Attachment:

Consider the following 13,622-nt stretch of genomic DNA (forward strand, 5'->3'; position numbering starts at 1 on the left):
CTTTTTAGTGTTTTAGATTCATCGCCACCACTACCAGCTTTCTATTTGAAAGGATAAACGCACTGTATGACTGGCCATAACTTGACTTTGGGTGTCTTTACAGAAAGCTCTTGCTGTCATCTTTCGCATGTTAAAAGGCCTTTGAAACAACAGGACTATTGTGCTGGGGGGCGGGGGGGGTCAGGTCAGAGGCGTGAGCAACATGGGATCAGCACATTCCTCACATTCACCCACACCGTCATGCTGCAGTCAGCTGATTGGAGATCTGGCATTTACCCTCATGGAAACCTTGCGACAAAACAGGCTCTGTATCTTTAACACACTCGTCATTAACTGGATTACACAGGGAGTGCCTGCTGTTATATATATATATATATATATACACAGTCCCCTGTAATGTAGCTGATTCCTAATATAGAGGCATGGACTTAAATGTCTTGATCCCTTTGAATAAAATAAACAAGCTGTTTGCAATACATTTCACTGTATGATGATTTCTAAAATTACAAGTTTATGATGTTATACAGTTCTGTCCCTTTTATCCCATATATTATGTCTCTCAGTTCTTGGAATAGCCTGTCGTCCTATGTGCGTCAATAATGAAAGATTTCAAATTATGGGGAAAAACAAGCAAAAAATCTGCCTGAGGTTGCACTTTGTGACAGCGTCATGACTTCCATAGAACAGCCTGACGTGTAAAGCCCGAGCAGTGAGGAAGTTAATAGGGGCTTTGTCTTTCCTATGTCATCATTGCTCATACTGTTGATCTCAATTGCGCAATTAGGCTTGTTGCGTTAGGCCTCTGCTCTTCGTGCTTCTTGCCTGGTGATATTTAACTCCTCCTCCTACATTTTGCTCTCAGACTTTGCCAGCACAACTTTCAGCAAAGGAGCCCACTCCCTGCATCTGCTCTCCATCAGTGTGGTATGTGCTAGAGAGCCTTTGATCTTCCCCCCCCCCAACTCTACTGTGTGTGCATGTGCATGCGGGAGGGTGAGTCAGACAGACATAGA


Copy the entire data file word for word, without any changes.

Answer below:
Consider the following 13,622-nt stretch of genomic DNA (forward strand, 5'->3'; position numbering starts at 1 on the left):
CTTTTTAGTGTTTTAGATTCATCGCCACCACTACCAGCTTTCTATTTGAAAGGATAAACGCACTGTATGACTGGCCATAACTTGACTTTGGGTGTCTTTACAGAAAGCTCTTGCTGTCATCTTTCGCATGTTAAAAGGCCTTTGAAACAACAGGACTATTGTGCTGGGGGGCGGGGGGGGTCAGGTCAGAGGCGTGAGCAACATGGGATCAGCACATTCCTCACATTCACCCACACCGTCATGCTGCAGTCAGCTGATTGGAGATCTGGCATTTACCCTCATGGAAACCTTGCGACAAAACAGGCTCTGTATCTTTAACACACTCGTCATTAACTGGATTACACAGGGAGTGCCTGCTGTTATATATATATATATATATATACACAGTCCCCTGTAATGTAGCTGATTCCTAATATAGAGGCATGGACTTAAATGTCTTGATCCCTTTGAATAAAATAAACAAGCTGTTTGCAATACATTTCACTGTATGATGATTTCTAAAATTACAAGTTTATGATGTTATACAGTTCTGTCCCTTTTATCCCATATATTATGTCTCTCAGTTCTTGGAATAGCCTGTCGTCCTATGTGCGTCAATAATGAAAGATTTCAAATTATGGGGAAAAACAAGCAAAAAATCTGCCTGAGGTTGCACTTTGTGACAGCGTCATGACTTCCATAGAACAGCCTGACGTGTAAAGCCCGAGCAGTGAGGAAGTTAATAGGGGCTTTGTCTTTCCTATGTCATCATTGCTCATACTGTTGATCTCAATTGCGCAATTAGGCTTGTTGCGTTAGGCCTCTGCTCTTCGTGCTTCTTGCCTGGTGATATTTAACTCCTCCTCCTACATTTTGCTCTCAGACTTTGCCAGCACAACTTTCAGCAAAGGAGCCCACTCCCTGCATCTGCTCTCCATCAGTGTGGTATGTGCTAGAGAGCCTTTGATCTTCCCCCCCCCCAACTCTACTGTGTGTGCATGTGCATGCGGGAGGGTGAGTCAGACAGACATAGA